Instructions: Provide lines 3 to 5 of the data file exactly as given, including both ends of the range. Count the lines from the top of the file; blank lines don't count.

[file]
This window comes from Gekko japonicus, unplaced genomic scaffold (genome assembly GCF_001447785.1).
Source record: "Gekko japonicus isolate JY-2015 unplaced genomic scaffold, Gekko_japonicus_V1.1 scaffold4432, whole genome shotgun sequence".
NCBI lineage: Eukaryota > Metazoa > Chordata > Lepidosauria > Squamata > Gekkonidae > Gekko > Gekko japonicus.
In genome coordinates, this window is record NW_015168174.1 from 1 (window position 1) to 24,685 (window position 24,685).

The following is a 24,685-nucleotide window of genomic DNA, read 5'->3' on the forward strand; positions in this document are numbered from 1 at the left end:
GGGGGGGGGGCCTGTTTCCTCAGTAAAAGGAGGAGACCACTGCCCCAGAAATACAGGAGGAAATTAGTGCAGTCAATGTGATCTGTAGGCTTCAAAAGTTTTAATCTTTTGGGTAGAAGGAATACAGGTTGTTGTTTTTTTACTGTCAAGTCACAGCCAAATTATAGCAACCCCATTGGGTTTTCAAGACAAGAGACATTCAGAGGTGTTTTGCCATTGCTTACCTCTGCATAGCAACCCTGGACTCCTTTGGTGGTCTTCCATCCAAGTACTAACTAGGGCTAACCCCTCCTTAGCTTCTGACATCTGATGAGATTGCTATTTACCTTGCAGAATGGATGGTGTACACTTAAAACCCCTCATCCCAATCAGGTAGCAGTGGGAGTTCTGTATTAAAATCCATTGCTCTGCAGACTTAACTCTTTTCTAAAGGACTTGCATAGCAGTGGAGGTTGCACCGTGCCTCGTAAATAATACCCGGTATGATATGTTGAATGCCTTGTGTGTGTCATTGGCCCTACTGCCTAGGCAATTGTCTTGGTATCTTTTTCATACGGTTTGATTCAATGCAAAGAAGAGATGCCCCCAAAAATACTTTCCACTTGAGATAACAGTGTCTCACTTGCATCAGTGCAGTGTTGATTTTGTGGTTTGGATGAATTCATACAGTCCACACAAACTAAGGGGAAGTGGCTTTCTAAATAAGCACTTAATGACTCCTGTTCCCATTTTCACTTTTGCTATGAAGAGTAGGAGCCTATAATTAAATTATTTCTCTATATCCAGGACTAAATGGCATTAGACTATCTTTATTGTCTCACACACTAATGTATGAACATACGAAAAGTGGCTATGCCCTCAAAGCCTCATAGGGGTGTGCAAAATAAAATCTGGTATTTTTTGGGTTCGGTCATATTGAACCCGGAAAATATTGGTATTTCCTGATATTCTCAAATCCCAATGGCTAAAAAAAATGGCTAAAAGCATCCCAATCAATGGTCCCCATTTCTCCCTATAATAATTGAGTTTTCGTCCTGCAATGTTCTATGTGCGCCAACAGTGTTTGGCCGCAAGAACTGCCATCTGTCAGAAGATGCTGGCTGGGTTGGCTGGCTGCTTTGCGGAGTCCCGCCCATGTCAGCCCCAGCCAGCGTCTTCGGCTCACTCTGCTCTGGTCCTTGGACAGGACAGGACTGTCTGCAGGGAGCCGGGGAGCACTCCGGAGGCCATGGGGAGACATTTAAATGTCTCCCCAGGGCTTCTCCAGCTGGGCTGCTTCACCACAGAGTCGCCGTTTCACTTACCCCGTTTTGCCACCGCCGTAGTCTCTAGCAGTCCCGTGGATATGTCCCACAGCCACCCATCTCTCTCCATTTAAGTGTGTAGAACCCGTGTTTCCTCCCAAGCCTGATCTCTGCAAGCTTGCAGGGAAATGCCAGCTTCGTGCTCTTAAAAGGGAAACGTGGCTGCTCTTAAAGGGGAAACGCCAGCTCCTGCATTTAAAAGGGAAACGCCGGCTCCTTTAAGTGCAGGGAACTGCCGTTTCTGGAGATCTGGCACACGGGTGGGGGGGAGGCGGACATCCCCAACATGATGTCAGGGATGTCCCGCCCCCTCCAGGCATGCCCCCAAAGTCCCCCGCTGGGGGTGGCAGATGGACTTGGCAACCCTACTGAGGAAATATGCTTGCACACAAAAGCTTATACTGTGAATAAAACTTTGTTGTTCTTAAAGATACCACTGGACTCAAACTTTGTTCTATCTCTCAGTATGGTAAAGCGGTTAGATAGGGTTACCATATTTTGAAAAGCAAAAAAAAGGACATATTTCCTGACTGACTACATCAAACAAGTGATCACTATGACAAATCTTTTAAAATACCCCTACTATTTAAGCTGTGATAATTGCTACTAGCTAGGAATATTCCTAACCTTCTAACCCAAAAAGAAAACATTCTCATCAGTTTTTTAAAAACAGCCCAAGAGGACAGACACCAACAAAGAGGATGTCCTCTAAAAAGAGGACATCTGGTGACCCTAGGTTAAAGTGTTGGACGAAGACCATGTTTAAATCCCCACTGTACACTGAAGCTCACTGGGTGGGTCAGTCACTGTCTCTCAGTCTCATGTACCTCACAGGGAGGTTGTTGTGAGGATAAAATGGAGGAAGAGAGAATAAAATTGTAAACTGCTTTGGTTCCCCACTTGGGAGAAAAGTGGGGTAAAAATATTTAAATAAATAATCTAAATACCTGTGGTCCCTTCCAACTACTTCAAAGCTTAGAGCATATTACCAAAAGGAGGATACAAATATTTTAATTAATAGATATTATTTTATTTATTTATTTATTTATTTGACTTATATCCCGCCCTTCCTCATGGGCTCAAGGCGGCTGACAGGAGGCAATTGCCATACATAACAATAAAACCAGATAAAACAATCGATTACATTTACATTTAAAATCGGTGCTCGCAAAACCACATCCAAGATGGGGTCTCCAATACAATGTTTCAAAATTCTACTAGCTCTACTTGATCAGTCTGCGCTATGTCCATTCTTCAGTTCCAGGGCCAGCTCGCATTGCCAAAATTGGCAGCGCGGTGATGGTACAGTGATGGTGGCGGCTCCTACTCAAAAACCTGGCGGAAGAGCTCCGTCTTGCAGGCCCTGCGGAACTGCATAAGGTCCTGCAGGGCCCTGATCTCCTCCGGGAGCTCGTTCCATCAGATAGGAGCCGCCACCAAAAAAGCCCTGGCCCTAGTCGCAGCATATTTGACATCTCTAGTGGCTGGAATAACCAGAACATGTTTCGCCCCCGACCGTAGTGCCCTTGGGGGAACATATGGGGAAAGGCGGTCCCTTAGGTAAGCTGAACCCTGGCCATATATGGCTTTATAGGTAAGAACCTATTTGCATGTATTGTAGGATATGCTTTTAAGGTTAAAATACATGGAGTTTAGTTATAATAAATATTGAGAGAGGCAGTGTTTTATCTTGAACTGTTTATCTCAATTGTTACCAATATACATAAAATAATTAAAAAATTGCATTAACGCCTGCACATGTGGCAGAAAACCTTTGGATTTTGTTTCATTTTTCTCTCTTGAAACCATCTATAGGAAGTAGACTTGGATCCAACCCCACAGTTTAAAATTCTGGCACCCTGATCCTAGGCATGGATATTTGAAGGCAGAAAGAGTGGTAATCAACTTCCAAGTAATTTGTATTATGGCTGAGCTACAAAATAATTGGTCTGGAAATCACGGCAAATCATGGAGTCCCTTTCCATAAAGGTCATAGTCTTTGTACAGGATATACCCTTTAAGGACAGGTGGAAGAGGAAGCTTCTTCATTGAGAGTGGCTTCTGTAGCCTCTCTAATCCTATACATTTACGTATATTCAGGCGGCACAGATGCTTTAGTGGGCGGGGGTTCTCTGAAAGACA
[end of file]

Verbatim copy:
NCBI lineage: Eukaryota > Metazoa > Chordata > Lepidosauria > Squamata > Gekkonidae > Gekko > Gekko japonicus.
In genome coordinates, this window is record NW_015168174.1 from 1 (window position 1) to 24,685 (window position 24,685).

The following is a 24,685-nucleotide window of genomic DNA, read 5'->3' on the forward strand; positions in this document are numbered from 1 at the left end: